Social media is now part of the everyday fabric of our lives, but almost all of us have seen glimpses of its dark side – online trolls, fake news, invasive advertising and even envy of our friends’ glamorous lifestyles.
Social media started life as a way of staying in touch with friends and sharing happy memories. However, the results of the latest study from Kaspersky Lab indicate that social media now leaves many people feeling negative instead.
The hunt for likes plays a central role in this, with the majority of people feeling down or upset when they don’t get as many likes as they expected for a post, and with 42% saying they feel jealous when their friends get more likes than them.
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The research also shows that one in ten people would bend the truth on social media in order to get more people to like their posts, with men more likely than women to post their privacy away.
There is a growing frustration with social media. People often experience negative emotions after spending time on social media due to a variety of reasons, and these overpower the positive effects of social media.
While it is not surprising that 72% of people are annoyed by advertising that has become extremely intrusive and interrupts their online communications, the reasons for frustration go deeper.
Despite the desire to feel good from their interactions on social media, when people see their friends’ happy posts about holidays, hobbies, and parties, they are often left with the bitter feeling that other people are enjoying life more than them.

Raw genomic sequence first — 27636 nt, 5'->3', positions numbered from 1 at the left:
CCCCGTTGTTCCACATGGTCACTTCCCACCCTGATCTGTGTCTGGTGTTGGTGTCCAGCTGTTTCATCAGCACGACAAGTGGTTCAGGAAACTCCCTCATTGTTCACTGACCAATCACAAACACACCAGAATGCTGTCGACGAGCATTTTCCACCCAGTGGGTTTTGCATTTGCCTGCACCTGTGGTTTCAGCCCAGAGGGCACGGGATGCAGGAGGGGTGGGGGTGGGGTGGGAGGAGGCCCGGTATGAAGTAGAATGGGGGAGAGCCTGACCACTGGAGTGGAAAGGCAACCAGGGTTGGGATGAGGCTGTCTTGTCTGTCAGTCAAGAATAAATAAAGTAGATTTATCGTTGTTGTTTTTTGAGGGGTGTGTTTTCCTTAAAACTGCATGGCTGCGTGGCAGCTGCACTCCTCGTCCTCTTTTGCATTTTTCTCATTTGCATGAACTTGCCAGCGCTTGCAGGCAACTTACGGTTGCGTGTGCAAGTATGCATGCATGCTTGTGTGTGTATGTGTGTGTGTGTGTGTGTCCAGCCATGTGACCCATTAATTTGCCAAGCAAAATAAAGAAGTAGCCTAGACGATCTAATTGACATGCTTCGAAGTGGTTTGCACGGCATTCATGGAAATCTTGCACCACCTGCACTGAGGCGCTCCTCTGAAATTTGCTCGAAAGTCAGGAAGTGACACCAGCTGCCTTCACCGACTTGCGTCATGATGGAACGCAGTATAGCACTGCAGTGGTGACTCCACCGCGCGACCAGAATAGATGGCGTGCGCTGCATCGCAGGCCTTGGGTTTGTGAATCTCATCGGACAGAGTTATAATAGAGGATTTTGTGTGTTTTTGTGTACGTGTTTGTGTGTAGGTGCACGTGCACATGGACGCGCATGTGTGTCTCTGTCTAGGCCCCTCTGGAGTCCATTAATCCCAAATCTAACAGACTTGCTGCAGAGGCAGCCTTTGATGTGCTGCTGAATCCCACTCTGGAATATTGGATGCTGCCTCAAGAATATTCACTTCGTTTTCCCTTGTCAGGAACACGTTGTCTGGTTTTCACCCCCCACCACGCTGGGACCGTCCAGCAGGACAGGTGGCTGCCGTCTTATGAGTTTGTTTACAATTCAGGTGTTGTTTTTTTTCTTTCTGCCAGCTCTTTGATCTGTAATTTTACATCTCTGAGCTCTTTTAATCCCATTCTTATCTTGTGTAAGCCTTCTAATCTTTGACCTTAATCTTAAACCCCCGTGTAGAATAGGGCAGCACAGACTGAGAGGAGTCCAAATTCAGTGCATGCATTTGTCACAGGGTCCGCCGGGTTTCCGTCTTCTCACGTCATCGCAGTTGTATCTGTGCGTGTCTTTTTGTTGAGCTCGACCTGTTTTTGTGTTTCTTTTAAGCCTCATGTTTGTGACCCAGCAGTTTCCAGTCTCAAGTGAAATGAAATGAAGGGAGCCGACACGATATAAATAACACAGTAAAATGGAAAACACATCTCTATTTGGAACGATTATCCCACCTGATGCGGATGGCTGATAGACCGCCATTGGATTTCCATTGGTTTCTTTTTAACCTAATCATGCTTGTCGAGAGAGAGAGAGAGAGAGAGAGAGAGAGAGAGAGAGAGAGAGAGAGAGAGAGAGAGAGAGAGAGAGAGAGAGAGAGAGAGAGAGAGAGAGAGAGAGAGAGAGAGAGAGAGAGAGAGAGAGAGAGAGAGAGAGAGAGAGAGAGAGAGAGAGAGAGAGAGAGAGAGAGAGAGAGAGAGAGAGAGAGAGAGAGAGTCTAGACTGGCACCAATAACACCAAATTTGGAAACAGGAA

For example, 59% have felt unhappy when they have seen friends’ posts from a party they were not invited to, and 45% revealed that their friends’ holiday pictures have had a negative influence on them.
Furthermore, 37% also admitted that looking at past happy posts of their own can leave them with the feeling that their own past was better than their present life.
In addition, Kaspersky Lab’s survey has revealed that men are more likely than women to reveal something embarrassing or confidential about their co-workers, friends or employers.
According to Dr. Astrid Carolus, media psychologist at the University of Würzburg, “this is in line with the assumption of men being rather less focused on social harmony and rather more willing to take risks.”
Thus, 15% of men revealed they would post a photo of friends under the influence of alcohol compared to 8% of women.
David Mole, head of retail sales at Kaspersky Lab warns that this risky behaviour on social media can put people at risk. “Our relationship with social media has developed into a vicious cycle. We want to go onto our favourite social platforms to tell all of our connections about the positive things we are doing. But the reality is when we log onto social media we’re bombarded with images of our friends having fun, and it looks like they’re enjoying life more than us.”
He continued, that “in their search for social approval, people have stopped seeing the boundary between what it is okay to share, and what is better kept private. But it is important to protect ourselves, as well as the privacy of others. To do this, people need to become more aware about the information they share on social media and install security software on their devices to protect themselves and their loved ones from cyber threats.”
Previous research has also demonstrated peoples’ frustration with social media as 78% admitted that they have considered leaving social networks altogether.
The only thing that makes people stay on social media is the fear of losing their digital memories, such as photos, and contacts with their friends.
To help people decide more freely if they want to stay in social media or leave without losing their digital memories, Kaspersky Lab is developing a new app.
FFForget is planned for 2017 and will allow people to back up all of their memories from the social networks they use and keep them in a safe, encrypted memory container and will give people the freedom to leave any network whenever they want, without losing what belongs to them – their digital lives.
Has society begun to reach a tipping point in the social media age?